The salt content and composition of the water that is either produced with the oil or injected in an oil reservoir can change the composition of the oil at the oil/water interface. Having identified these compositional changes is key to designing the most optimized water ionic recipe to be used in waterflooding of an oil reservoir. Hence, there is a need to better understand the physicochemical interactions at the oil/water interface because of salinity effects. This study elucidates the effect of salinity on the interfacial interactions through pendant drop measurements of crude oil/water interfacial tension, surface charge evaluation by zeta potential, water content measurements by Karl Fischer titration, Fourier transform infrared (FT-IR), and ultraviolet− visible spectroscopy analyses. The interfacial tension results indicate that the interfacial tension increases with reduction in water salinity, which is shown for the first time by FT-IR and water content measurements to be proportional to the spontaneous formation of water microdispersion as the main mechanism of low salinity water injection. Formation of microdispersions and partitioning of surface-active materials by conjugated acidic compounds and/or acidic asphaltenes and low-molecular weight acidic compounds, respectively, are the main parameters controlling the crude oil/water interactions. Asphaltenes and acidic materials are shown to be the underlying compounds in the crude oil phase promoting the microdispersion formation.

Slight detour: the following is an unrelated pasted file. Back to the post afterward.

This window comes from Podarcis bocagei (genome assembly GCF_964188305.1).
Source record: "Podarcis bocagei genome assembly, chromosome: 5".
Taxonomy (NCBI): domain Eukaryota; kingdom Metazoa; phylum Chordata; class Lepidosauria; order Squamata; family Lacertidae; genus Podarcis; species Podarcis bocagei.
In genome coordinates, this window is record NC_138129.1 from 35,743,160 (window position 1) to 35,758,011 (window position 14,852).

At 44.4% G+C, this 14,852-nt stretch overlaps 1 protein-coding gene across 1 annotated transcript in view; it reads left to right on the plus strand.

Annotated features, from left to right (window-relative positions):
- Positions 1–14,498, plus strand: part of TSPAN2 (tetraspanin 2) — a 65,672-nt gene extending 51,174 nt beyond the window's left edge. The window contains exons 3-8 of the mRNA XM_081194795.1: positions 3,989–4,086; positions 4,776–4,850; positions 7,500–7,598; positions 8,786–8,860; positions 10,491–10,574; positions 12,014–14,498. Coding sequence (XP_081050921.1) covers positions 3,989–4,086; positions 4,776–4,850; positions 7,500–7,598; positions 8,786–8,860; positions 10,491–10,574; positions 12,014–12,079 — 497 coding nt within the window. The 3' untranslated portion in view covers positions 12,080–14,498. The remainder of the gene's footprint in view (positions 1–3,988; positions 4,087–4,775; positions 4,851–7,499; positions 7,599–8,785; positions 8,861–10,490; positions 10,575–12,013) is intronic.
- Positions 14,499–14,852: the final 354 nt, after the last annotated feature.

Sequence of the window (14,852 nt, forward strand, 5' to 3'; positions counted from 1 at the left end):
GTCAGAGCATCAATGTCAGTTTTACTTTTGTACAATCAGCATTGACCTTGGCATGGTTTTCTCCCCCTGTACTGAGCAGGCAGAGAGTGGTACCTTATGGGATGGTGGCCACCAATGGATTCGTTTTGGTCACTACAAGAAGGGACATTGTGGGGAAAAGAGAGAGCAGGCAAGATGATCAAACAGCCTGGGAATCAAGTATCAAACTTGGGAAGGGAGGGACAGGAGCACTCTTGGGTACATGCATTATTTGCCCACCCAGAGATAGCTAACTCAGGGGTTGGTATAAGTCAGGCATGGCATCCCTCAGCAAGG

ASJC Scopus subject areas
- Chemical Engineering(all)
- Fuel Technology
- Energy Engineering and Power Technology